In these parts, the hills of the barrocal just keep rolling inland as far as the eye can see and, while I should have known better being a Via Algarviana finisher, I started feeling a little concerned that we couldn’t at least glimpse São Brás de Alportel in the distance. We passed many grand properties (the still grander ones were hidden behind vast gates) with spectacular views and as the track got steeply so the February sun became hotter.

Our final approach to São Brás was along a historic footpath signposted ‘caminho da pilheta’ where the valley landscape – and muddy surface – was very reminiscent of home. Harri thought the path would have been used by fishermen bringing sardines inland (hence, its name), though that didn’t explain the large cross a little way along it, with what appeared to be a carved skull underneath and the date 1860. Did sardine pirates once prowl these parts?

Freely roaming dogs are the norm in the Algarve ... fortunately these mutts were friendly
Freely roaming dogs are the norm in the Algarve … fortunately these mutts were friendly

With our destination in sight and the way forward looking relatively easy, Harri announced that his planned route took us over one last hill … unless I would prefer to walk along the busy, main road (this was Saturday afternoon). Perhaps I’d had too much sun, but I couldn’t be bothered to argue; the next thing I knew I was staggering up the near-vertical hill in the direction of a distant electric pylon. The views from the top were magnificent and well worth the extra effort, but even if we could afford one of the luxury villas we passed, I’m not sure I’d want to live in a place that demanded such a monumental effort to reach by foot.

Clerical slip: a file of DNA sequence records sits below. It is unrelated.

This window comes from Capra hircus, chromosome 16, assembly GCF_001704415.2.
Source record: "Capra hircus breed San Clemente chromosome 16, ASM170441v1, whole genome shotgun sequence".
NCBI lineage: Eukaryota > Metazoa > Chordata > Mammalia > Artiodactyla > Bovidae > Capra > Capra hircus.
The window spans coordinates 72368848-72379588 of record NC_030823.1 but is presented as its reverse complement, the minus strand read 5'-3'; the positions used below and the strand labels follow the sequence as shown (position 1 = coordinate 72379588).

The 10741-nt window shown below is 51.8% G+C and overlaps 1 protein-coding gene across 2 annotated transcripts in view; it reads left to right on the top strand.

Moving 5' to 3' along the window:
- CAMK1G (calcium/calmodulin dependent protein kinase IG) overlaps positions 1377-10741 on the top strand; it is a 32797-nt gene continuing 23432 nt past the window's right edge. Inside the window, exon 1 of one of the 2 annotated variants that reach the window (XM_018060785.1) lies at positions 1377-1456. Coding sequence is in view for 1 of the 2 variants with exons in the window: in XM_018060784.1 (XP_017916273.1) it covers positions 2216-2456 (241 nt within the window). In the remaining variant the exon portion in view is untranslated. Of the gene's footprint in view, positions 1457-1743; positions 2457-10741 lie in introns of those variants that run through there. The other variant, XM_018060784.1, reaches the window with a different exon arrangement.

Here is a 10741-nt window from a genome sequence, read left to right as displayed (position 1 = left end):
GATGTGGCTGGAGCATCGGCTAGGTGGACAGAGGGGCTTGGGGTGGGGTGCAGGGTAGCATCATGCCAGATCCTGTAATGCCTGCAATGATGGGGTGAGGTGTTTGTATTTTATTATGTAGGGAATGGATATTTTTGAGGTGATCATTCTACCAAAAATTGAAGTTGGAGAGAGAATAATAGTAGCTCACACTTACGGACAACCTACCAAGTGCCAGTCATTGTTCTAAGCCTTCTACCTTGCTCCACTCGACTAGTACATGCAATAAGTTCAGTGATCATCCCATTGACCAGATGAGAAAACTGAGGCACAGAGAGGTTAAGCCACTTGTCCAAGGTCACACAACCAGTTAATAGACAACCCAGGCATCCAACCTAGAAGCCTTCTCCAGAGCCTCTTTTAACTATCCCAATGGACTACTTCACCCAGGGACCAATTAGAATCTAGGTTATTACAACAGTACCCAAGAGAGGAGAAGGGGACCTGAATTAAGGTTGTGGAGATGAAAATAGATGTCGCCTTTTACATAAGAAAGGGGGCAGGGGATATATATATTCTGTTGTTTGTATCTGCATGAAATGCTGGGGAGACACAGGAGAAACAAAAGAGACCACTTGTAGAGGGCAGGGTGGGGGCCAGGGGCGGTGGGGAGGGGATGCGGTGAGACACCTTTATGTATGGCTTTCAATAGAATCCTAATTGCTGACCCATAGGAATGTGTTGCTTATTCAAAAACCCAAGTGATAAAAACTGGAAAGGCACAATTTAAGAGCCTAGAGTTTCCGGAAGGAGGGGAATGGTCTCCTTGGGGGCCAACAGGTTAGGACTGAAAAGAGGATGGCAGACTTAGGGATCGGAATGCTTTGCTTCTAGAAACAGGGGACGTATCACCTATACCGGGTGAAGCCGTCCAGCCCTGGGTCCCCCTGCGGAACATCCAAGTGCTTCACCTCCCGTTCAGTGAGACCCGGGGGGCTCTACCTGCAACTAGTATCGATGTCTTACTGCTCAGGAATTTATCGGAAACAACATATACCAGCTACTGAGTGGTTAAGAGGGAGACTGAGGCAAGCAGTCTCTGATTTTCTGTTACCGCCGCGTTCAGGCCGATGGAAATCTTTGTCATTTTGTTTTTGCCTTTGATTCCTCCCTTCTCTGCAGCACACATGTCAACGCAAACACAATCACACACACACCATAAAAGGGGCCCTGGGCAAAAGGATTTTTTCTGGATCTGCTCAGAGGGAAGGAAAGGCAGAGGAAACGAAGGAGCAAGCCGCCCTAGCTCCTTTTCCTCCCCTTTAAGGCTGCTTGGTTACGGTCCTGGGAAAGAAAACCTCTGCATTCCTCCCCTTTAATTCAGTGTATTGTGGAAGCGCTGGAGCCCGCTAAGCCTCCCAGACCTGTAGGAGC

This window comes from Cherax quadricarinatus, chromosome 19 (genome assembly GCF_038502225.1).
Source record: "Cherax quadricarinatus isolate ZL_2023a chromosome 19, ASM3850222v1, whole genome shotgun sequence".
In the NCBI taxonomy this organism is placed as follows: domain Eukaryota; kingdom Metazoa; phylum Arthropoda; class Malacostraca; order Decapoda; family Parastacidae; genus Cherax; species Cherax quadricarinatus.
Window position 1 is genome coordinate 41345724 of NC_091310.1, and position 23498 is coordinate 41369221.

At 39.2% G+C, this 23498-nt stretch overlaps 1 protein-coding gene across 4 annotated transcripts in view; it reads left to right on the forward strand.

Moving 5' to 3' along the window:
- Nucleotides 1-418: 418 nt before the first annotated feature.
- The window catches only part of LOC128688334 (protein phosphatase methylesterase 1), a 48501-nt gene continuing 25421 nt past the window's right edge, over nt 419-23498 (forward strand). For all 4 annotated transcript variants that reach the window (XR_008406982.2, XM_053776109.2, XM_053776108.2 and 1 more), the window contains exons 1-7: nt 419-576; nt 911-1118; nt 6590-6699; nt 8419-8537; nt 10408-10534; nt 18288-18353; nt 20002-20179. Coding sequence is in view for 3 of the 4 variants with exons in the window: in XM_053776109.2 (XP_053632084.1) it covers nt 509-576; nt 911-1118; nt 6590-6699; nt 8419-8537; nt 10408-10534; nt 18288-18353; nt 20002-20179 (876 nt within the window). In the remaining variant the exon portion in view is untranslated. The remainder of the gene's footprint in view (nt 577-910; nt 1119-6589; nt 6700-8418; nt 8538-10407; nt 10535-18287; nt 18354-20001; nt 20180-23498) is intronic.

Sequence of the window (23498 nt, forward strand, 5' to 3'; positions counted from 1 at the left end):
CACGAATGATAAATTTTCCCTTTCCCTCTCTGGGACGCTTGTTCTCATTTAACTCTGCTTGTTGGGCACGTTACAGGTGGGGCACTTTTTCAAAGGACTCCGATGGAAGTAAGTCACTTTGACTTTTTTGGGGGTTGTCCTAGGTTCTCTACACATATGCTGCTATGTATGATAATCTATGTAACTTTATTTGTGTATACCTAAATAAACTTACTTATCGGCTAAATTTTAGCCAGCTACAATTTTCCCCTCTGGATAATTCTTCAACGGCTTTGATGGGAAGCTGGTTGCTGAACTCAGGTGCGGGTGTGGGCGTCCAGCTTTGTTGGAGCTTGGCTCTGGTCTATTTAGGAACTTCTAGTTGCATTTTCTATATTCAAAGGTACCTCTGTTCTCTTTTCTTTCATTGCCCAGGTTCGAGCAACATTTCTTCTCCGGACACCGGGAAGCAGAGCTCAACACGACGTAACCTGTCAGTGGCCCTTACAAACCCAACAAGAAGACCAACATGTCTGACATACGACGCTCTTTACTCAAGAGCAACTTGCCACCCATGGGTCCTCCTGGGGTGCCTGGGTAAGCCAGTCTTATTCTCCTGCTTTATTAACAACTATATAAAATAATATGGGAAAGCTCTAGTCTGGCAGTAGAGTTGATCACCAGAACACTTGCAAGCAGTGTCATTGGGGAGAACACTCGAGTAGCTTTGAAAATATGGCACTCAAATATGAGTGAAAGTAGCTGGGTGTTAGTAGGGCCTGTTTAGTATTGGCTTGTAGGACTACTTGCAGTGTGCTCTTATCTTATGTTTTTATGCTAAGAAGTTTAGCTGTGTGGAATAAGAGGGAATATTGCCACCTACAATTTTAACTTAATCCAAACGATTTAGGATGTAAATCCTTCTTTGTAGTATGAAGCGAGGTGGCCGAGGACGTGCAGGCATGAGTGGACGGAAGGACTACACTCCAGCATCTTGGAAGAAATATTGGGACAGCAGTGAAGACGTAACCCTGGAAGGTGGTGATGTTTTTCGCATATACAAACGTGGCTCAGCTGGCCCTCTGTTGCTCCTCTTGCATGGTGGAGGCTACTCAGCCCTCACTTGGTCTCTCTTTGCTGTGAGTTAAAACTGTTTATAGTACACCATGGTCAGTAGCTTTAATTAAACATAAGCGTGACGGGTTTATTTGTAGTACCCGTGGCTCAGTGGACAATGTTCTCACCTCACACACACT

São Brás was once the biggest cork producing centre in Portugal and, though it sounds incredible, there were over 80 cork factories here at one time (there are now around ten). There is a museum in the town where you can find out more about cork or alternatively, you can take a tour of a cork factory (something I’d love to do myself if we weren’t always hiking!). Back home, I have a beautiful handcrafted picture of a sailing boat made from cork that I love.

 

 

Just one more hill to climb before we're there
Just one more hill to climb before we’re there

We entered São Brás along a narrow, one-way street with narrow cobbled pavements. It was lined with some wonderful old buildings, including traditional cottages and larger, dilapidated properties. As we reached the centre of town, there were echoes of our recent visit to Lagoa when the historic plaza had been transformed into a building site. Here, the larger plaza was apparently being pedestrianised after years of being used as a glorified car park. We found a little bar nearby and were soon chatting to an English man who moved to the Algarve ten years ago (I love picking the brains of non-retirees who have made the move to Portugal successfully and are now working here). After months living in Albufeira, it was wonderful to pay just one euro for a bottle of beer!

A strange use of a dilapidated building
A rather strange use of a dilapidated building

We’d walked around thirty kilometres in a mostly uphill direction today – our longest hike for some time. After booking into the central and very traditional Luis Jorge Gago Sequeira Hotel, it was time to shower and head out for food before exhaustion overwhelmed us.

 

The Via Algarviana – an English guide to the ‘Algarve Way’ by Harri Garrod Roberts is available from online bookstores, included Amazon’s Kindle store and is priced at £2.99.

A ‘Made for iBooks’ version is also available from Apple’s iBookstore.

The Via Algarviana: walking 300km across the Algarve by Tracy Burton is available in paperback (£5.99) and Kindle edition (£2.99) from Amazon.

For more photographs of the Via Algarviana visit Pinterest.